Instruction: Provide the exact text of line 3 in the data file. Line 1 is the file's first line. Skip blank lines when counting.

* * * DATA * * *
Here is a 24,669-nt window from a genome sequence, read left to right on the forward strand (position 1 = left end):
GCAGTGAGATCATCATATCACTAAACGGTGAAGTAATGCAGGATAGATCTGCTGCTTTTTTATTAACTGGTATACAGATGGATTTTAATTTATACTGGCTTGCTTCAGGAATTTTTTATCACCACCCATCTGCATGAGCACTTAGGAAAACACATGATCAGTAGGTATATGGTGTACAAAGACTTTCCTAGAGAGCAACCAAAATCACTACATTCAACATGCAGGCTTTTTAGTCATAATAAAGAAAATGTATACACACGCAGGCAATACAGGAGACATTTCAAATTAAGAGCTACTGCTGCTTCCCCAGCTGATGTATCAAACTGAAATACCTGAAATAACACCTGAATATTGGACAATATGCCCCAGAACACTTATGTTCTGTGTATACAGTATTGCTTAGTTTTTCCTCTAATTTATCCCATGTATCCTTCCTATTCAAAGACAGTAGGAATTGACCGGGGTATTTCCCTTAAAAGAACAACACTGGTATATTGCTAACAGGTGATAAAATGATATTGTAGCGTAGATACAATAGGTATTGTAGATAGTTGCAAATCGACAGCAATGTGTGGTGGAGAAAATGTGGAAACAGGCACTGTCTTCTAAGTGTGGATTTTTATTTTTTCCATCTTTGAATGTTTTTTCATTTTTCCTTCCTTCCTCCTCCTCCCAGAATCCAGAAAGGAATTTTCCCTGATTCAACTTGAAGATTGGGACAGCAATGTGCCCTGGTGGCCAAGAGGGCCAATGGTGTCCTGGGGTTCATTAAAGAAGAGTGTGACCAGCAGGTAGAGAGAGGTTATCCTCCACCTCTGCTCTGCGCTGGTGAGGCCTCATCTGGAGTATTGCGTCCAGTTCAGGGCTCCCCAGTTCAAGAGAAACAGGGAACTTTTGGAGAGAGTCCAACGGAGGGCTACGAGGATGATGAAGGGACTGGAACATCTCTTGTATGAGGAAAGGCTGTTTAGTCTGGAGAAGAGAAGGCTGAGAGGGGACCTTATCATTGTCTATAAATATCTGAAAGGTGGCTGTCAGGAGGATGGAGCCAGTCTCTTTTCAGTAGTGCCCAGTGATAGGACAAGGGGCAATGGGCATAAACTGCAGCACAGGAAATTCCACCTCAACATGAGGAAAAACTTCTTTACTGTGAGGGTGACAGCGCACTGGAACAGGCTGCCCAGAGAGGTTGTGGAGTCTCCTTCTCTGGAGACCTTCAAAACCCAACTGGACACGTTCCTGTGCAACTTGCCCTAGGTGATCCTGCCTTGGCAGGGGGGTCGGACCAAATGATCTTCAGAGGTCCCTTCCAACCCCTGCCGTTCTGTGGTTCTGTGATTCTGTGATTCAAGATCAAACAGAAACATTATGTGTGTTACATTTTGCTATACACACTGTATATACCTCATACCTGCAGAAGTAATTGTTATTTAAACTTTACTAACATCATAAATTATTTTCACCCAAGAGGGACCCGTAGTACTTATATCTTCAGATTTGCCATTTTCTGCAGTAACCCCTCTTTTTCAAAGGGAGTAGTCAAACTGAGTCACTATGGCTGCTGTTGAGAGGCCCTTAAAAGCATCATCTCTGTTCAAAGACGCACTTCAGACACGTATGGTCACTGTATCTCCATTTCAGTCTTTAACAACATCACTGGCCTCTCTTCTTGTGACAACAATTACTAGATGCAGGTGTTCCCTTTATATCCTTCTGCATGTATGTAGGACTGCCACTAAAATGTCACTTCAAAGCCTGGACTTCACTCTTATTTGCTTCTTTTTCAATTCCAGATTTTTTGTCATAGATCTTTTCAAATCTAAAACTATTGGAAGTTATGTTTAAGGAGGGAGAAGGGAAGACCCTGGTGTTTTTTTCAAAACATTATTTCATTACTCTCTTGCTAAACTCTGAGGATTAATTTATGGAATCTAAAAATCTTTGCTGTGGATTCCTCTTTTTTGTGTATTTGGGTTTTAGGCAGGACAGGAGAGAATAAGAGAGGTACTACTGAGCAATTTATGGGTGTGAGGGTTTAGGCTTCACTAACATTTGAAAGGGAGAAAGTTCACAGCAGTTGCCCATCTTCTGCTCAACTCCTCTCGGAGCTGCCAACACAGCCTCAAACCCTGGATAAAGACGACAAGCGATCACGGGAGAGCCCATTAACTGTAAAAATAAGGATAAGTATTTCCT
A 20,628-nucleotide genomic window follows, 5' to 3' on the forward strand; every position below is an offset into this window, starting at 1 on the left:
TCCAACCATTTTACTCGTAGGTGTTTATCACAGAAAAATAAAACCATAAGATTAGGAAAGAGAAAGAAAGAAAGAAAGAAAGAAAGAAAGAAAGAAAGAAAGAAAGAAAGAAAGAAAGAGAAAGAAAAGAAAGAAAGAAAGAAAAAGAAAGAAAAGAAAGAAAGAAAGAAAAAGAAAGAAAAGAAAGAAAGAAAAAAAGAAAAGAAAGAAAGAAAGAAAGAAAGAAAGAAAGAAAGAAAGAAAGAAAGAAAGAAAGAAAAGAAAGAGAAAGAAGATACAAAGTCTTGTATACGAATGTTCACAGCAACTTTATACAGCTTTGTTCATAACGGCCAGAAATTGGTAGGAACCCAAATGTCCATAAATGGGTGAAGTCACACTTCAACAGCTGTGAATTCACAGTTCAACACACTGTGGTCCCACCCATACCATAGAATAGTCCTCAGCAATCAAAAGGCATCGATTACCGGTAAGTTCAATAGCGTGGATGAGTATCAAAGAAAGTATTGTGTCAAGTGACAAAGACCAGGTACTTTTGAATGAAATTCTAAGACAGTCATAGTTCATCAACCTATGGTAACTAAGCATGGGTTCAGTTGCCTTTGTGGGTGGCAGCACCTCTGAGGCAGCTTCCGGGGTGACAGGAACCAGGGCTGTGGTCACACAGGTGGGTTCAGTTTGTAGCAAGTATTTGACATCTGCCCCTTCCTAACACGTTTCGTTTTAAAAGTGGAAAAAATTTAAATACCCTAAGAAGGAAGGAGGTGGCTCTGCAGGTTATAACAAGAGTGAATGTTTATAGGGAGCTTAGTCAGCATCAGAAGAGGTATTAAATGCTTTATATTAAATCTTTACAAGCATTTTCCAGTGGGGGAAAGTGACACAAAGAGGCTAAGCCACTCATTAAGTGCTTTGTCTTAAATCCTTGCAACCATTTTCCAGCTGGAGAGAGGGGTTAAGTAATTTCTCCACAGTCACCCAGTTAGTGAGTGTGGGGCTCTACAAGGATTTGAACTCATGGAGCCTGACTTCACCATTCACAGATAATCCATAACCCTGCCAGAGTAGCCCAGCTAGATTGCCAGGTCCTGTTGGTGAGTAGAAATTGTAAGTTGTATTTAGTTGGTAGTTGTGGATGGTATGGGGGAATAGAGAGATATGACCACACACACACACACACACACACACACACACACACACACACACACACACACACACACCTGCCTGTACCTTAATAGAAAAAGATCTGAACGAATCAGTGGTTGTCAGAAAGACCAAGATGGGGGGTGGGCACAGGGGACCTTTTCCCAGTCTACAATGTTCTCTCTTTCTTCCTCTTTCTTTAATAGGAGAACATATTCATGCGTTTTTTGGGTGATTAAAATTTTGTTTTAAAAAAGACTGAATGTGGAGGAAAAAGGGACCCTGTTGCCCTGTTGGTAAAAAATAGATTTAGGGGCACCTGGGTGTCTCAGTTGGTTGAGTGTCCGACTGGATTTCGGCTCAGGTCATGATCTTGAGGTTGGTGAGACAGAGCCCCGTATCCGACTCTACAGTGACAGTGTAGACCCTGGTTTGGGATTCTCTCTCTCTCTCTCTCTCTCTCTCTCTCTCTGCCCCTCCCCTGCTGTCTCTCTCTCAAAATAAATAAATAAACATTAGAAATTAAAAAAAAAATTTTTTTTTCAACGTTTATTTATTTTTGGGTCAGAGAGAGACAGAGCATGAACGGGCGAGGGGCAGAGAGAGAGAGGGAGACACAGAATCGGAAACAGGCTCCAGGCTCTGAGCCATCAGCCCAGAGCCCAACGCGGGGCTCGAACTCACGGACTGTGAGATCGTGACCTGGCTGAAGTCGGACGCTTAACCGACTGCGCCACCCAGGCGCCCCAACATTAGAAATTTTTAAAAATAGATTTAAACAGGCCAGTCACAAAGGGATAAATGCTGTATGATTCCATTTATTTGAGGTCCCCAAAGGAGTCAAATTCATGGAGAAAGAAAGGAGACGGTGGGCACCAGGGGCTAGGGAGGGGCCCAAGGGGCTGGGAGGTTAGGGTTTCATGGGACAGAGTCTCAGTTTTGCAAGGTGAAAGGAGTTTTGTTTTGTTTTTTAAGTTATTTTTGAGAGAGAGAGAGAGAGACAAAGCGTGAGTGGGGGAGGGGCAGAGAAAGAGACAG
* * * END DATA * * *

A 20,628-nucleotide genomic window follows, 5' to 3' on the forward strand; every position below is an offset into this window, starting at 1 on the left: